Because Gatorade has high levels of sodium and potassium along with water within its formula, it allows the water to be absorbed by the body more efficiently, thus rehydrating you faster than plain water.
Additionally, consuming sodium reduces the need to urinate, so Gatorade helps retain those fluids in your body longer so that you stay hydrated for longer periods of time.
Electrolytes are minerals that maintain the ionic balance of the body’s fluid levels. Electrolytes are minerals, such as potassium and sodium that impact the muscle, brain, and nerve function. It’s important to restore the electrolytes you’ve lost after working out through the sweat.
A research review from the University of California, Berkley in 2014 reported that serious athletes competing or exercising for longer than an hour at a time may find Gatorade offers benefits that water does not.
May Help Recovery from Illness
Gatorade may also be helpful in replacing electrolytes lost during an illness. Often times when we suffer from sicknesses like stomach viruses or flu. Electrolytes are often lost during bouts of vomiting or diarrhea, so Gatorade is especially helpful to consume during recovery from stomach bugs.
Gatorade is also a beneficial recovery drink after prolonged exposure to the sun and may help treat symptoms of heatstroke.
Gatorade contains a high concentration of sugar, which can increase health risks.
The University of California, Berkeley’s 2014 paper reported that children’s increase in sugary drink consumption, including sports drinks like Gatorade, could contribute to weight gain in adulthood. Sugary drinks are also linked to chronic conditions, including type 2 diabetes and heart disease.
Even the lower-calorie versions of Gatorade, like G2 and Gatorade Zero contain artificial sweeteners that some researchers claim to contribute to ongoing weight problems as well.
Sugar isn’t the only problem with Gatorade. Food additives and colorings are also associated with health risks. Food dyes may increase the risk of certain health conditions, including weight gain and type 2 diabetes. The food colorings used in Gatorade, (blue 1 and red 40) have also been linked to hyperactivity in children and Attention Deficit Hyperactivity Disorder (ADHD). Studies show that these disorders lessen in severity when artificial food colorings are removed from the child’s diet.
Drinking Gatorade along with high-sodium foods may also result in high blood pressure, which can eventually lead to heart disease and stroke.
Is Gatorade Good for Weight Loss?
The best beverage for weight loss is simply spring water. Sports drinks often contain added sugar (or unhealthy sweeteners) associated with obesity.
According to a 2010 study published by the Faculty of Health Sciences University of Pécs in Hungary suggests that artificial sweeteners may increase weight when consumed regularly.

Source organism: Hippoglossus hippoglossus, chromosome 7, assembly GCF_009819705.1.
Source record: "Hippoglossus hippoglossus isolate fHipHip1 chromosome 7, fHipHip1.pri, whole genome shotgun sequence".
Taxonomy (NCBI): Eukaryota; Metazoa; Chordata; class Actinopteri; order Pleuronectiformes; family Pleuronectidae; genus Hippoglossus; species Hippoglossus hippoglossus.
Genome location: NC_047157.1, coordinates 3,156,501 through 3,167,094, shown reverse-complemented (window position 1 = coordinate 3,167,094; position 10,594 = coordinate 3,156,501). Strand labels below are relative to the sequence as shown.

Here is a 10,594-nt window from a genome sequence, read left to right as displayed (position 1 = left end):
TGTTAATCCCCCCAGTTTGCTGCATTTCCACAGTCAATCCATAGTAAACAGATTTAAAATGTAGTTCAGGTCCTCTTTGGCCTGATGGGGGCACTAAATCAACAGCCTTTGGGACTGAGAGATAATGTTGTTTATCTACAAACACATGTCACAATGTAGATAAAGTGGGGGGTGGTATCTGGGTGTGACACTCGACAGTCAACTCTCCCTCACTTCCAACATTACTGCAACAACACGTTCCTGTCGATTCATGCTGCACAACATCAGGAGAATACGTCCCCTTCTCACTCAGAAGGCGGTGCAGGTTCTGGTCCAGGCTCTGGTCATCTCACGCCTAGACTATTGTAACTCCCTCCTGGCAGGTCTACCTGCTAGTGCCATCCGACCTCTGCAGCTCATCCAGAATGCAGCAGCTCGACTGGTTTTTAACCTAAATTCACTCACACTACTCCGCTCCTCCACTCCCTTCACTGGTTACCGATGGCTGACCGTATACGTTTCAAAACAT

While sports drinks like Gatorade do in fact contain the electrolytes and water needed after a strenuous workout, they are often high in calories and carbs, containing more than double your daily recommended amount of sugar in just one bottle.
Drinking water instead helps boost your metabolism and cleanse your body of waste. Water also acts as an appetite suppressant because it takes up volume in the stomach.
Drinking adequate amounts of water prevents your body from bloating and retaining water to help you lose water weight.
Is Gatorade Healthy?
Regularly drinking sugary sports drinks, such as Gatorade, is linked with weight gain and increased risk of diabetes and obesity. Even the reduced-calorie versions like G2 and Gatorade Zero can be cause for concern. Many of these beverages are packed with toxic additives like wood rosin and artificial dyes that have been linked to cancer and hyperactivity in children.
The presence of food dyes in Gatorade and other sports drinks can cause serious health effects if consumed regularly. In fact, research associates these artificial dyes to health issues, such as hyperactivity and, even certain cancers.
Gatorade contains fat-soluble vitamins which can pose other health risks. Fat-soluble vitamins do not leave the body through the urine when they are consumed in large quantities, they are absorbed in the fat. Therefore, if you’re overconsuming Gatorade, you may start to have unwanted side effects from excess vitamins in your body.
For example, overdosing on vitamin A can lead to vitamin toxicity. The National Institute of Health reports that the symptoms of vitamin A overdose can include blurred vision, fatigue, headache, and nausea. So you should avoid chugging these drinks all day long.